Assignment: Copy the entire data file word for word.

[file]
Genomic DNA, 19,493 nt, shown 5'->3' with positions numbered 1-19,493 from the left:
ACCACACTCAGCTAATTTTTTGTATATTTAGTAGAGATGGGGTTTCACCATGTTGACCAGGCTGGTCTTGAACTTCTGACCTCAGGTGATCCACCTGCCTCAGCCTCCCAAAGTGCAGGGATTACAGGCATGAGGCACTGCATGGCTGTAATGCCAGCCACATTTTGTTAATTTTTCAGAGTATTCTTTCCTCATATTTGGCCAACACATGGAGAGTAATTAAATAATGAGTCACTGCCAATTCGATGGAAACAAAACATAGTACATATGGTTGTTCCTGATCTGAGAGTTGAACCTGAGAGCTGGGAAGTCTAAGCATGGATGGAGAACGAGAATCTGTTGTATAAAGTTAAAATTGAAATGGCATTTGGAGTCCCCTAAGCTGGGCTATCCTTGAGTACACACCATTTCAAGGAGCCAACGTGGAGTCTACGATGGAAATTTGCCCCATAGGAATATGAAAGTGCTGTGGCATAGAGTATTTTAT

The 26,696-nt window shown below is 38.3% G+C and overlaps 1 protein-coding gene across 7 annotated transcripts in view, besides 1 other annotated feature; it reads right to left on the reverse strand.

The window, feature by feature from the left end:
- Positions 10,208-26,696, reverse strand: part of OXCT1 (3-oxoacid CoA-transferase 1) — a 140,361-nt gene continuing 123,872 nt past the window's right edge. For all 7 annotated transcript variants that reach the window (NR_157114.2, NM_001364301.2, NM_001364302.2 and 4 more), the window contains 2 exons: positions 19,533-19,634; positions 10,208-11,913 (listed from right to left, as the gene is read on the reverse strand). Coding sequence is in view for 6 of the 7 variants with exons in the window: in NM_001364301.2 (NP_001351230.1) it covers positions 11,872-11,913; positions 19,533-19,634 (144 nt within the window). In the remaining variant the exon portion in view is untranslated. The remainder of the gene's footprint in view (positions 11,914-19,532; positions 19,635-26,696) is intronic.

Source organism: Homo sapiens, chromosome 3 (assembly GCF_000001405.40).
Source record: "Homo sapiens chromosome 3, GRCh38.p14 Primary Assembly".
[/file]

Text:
Genomic DNA, 19,493 nt, shown 5'->3' with positions numbered 1-19,493 from the left:
ACCACACTCAGCTAATTTTTTGTATATTTAGTAGAGATGGGGTTTCACCATGTTGACCAGGCTGGTCTTGAACTTCTGACCTCAGGTGATCCACCTGCCTCAGCCTCCCAAAGTGCAGGGATTACAGGCATGAGGCACTGCATGGCTGTAATGCCAGCCACATTTTGTTAATTTTTCAGAGTATTCTTTCCTCATATTTGGCCAACACATGGAGAGTAATTAAATAATGAGTCACTGCCAATTCGATGGAAACAAAACATAGTACATATGGTTGTTCCTGATCTGAGAGTTGAACCTGAGAGCTGGGAAGTCTAAGCATGGATGGAGAACGAGAATCTGTTGTATAAAGTTAAAATTGAAATGGCATTTGGAGTCCCCTAAGCTGGGCTATCCTTGAGTACACACCATTTCAAGGAGCCAACGTGGAGTCTACGATGGAAATTTGCCCCATAGGAATATGAAAGTGCTGTGGCATAGAGTATTTTAT

The 26,696-nt window shown below is 38.3% G+C and overlaps 1 protein-coding gene across 7 annotated transcripts in view, besides 1 other annotated feature; it reads right to left on the reverse strand.

The window, feature by feature from the left end:
- Positions 10,208-26,696, reverse strand: part of OXCT1 (3-oxoacid CoA-transferase 1) — a 140,361-nt gene continuing 123,872 nt past the window's right edge. For all 7 annotated transcript variants that reach the window (NR_157114.2, NM_001364301.2, NM_001364302.2 and 4 more), the window contains 2 exons: positions 19,533-19,634; positions 10,208-11,913 (listed from right to left, as the gene is read on the reverse strand). Coding sequence is in view for 6 of the 7 variants with exons in the window: in NM_001364301.2 (NP_001351230.1) it covers positions 11,872-11,913; positions 19,533-19,634 (144 nt within the window). In the remaining variant the exon portion in view is untranslated. The remainder of the gene's footprint in view (positions 11,914-19,532; positions 19,635-26,696) is intronic.

Source organism: Homo sapiens, chromosome 3 (assembly GCF_000001405.40).
Source record: "Homo sapiens chromosome 3, GRCh38.p14 Primary Assembly".